As I have said before about this series, the plotting is wonderful. There are a few too many obvious choices, like having another "Stalingrad" and Featherston acting too much like Hitler in all respects. Overall, though, I like what Turtledove has done with it. Some little things bother me, such as why the there don't appear to be any US troops west of Ohio other than in the extreme Southwest and fighting in Utah. The Confederates split the country in two, but in reading about what happens, they don't seem concerned at all about anything west of Ohio. The "drive to the east" from the title of the book takes up everything. The US is attacking in Virginia, but that has stalled. What about Illinois and Iowa? Overall, though, Turtledove gives us enough viewpoint characters to show most of what is going on in North America, and that's a good thing. There is one area that we don't get to see, however, and I think that's a shame. I won't reveal it, because it would reveal a character death, but I will say that this character's death happens at just the perfect time to rob us of getting a viewpoint of what's happening in a certain segment of the war. I'm sure Turtledove had his reasons, but it disappoints me.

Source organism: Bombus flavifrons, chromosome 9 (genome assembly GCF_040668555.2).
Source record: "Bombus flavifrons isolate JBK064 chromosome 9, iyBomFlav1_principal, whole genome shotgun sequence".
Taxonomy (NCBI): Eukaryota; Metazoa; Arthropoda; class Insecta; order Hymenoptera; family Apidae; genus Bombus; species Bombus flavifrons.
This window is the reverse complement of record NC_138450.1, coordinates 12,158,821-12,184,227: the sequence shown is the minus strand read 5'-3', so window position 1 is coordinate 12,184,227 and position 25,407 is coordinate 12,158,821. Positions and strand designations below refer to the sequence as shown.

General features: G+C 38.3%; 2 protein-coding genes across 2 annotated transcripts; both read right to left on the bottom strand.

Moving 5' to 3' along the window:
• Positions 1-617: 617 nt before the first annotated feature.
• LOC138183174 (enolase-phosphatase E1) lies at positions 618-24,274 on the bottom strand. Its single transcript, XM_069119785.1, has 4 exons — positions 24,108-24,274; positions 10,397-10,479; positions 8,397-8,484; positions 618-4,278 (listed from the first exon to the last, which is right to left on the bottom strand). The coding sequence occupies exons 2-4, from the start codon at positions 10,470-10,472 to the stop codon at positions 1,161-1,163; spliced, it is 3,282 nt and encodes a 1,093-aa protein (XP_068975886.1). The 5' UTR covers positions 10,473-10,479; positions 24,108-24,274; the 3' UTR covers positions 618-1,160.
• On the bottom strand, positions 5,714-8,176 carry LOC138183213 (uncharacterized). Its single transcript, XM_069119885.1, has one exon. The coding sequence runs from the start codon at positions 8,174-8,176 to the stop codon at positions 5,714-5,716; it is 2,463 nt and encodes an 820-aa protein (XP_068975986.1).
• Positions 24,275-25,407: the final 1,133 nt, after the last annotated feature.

Especially chilling is that we see the "Final Solution" from the point of view of two characters whom we have grown to know over a period of eight books, characters we may not love, but we do know. We've seen their prejudices, but having become familiar with them, it's hard to swallow them buying into all of this (not to mention that one of them actually is the idea-man behind it!). It's easier to look at monsters like that when we don't know anything about them, and I found those scenes uncomfortable, but in a good way. I like it when an author can do that to me.
I do really want to read the next book. Turtledove leaves a couple of characters on cliffhangers, kills off a few other characters, and gives us a new viewpoint character. We get the black experience with two men who are in the thick of all the fear that this atmosphere brings.